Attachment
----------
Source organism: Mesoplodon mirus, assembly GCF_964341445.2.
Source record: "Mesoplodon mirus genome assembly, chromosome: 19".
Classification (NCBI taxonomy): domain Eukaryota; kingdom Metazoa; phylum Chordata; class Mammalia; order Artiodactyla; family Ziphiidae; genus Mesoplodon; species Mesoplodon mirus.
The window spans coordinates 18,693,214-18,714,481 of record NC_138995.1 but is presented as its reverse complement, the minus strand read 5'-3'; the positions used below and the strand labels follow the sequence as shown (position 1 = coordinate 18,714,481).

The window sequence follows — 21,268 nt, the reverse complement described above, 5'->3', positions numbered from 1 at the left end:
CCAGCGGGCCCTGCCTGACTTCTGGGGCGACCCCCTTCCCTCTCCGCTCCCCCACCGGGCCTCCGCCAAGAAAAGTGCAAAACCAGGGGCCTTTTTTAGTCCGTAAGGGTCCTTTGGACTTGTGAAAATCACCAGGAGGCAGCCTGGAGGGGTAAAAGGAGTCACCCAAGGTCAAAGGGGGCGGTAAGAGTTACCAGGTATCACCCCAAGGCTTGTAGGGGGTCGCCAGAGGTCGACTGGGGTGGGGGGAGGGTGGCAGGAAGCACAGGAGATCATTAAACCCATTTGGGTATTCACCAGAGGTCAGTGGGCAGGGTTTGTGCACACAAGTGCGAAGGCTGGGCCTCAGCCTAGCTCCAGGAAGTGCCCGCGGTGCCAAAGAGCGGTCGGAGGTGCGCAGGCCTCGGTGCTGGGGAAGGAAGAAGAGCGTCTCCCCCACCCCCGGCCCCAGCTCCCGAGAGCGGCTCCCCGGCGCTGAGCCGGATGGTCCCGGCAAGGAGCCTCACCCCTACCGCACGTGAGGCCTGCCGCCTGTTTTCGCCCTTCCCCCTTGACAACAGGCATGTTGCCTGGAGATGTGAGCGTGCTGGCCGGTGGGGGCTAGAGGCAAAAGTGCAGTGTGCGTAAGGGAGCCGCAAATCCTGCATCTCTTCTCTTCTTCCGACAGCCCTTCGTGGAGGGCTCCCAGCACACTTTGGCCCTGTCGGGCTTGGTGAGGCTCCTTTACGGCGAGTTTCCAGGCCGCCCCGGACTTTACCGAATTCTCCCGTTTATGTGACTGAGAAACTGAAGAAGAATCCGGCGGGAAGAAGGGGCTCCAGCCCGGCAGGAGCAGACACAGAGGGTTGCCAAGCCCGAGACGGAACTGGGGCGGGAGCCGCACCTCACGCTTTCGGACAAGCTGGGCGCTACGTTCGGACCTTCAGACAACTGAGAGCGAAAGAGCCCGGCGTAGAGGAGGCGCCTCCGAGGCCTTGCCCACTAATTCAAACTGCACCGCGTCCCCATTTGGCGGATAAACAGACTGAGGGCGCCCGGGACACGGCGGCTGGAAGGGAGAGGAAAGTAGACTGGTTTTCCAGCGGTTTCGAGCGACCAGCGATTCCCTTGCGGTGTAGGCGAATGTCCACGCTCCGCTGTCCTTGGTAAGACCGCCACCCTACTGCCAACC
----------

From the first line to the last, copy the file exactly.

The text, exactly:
Source organism: Mesoplodon mirus, assembly GCF_964341445.2.
Source record: "Mesoplodon mirus genome assembly, chromosome: 19".
Classification (NCBI taxonomy): domain Eukaryota; kingdom Metazoa; phylum Chordata; class Mammalia; order Artiodactyla; family Ziphiidae; genus Mesoplodon; species Mesoplodon mirus.
The window spans coordinates 18,693,214-18,714,481 of record NC_138995.1 but is presented as its reverse complement, the minus strand read 5'-3'; the positions used below and the strand labels follow the sequence as shown (position 1 = coordinate 18,714,481).

The window sequence follows — 21,268 nt, the reverse complement described above, 5'->3', positions numbered from 1 at the left end:
CCAGCGGGCCCTGCCTGACTTCTGGGGCGACCCCCTTCCCTCTCCGCTCCCCCACCGGGCCTCCGCCAAGAAAAGTGCAAAACCAGGGGCCTTTTTTAGTCCGTAAGGGTCCTTTGGACTTGTGAAAATCACCAGGAGGCAGCCTGGAGGGGTAAAAGGAGTCACCCAAGGTCAAAGGGGGCGGTAAGAGTTACCAGGTATCACCCCAAGGCTTGTAGGGGGTCGCCAGAGGTCGACTGGGGTGGGGGGAGGGTGGCAGGAAGCACAGGAGATCATTAAACCCATTTGGGTATTCACCAGAGGTCAGTGGGCAGGGTTTGTGCACACAAGTGCGAAGGCTGGGCCTCAGCCTAGCTCCAGGAAGTGCCCGCGGTGCCAAAGAGCGGTCGGAGGTGCGCAGGCCTCGGTGCTGGGGAAGGAAGAAGAGCGTCTCCCCCACCCCCGGCCCCAGCTCCCGAGAGCGGCTCCCCGGCGCTGAGCCGGATGGTCCCGGCAAGGAGCCTCACCCCTACCGCACGTGAGGCCTGCCGCCTGTTTTCGCCCTTCCCCCTTGACAACAGGCATGTTGCCTGGAGATGTGAGCGTGCTGGCCGGTGGGGGCTAGAGGCAAAAGTGCAGTGTGCGTAAGGGAGCCGCAAATCCTGCATCTCTTCTCTTCTTCCGACAGCCCTTCGTGGAGGGCTCCCAGCACACTTTGGCCCTGTCGGGCTTGGTGAGGCTCCTTTACGGCGAGTTTCCAGGCCGCCCCGGACTTTACCGAATTCTCCCGTTTATGTGACTGAGAAACTGAAGAAGAATCCGGCGGGAAGAAGGGGCTCCAGCCCGGCAGGAGCAGACACAGAGGGTTGCCAAGCCCGAGACGGAACTGGGGCGGGAGCCGCACCTCACGCTTTCGGACAAGCTGGGCGCTACGTTCGGACCTTCAGACAACTGAGAGCGAAAGAGCCCGGCGTAGAGGAGGCGCCTCCGAGGCCTTGCCCACTAATTCAAACTGCACCGCGTCCCCATTTGGCGGATAAACAGACTGAGGGCGCCCGGGACACGGCGGCTGGAAGGGAGAGGAAAGTAGACTGGTTTTCCAGCGGTTTCGAGCGACCAGCGATTCCCTTGCGGTGTAGGCGAATGTCCACGCTCCGCTGTCCTTGGTAAGACCGCCACCCTACTGCCAACC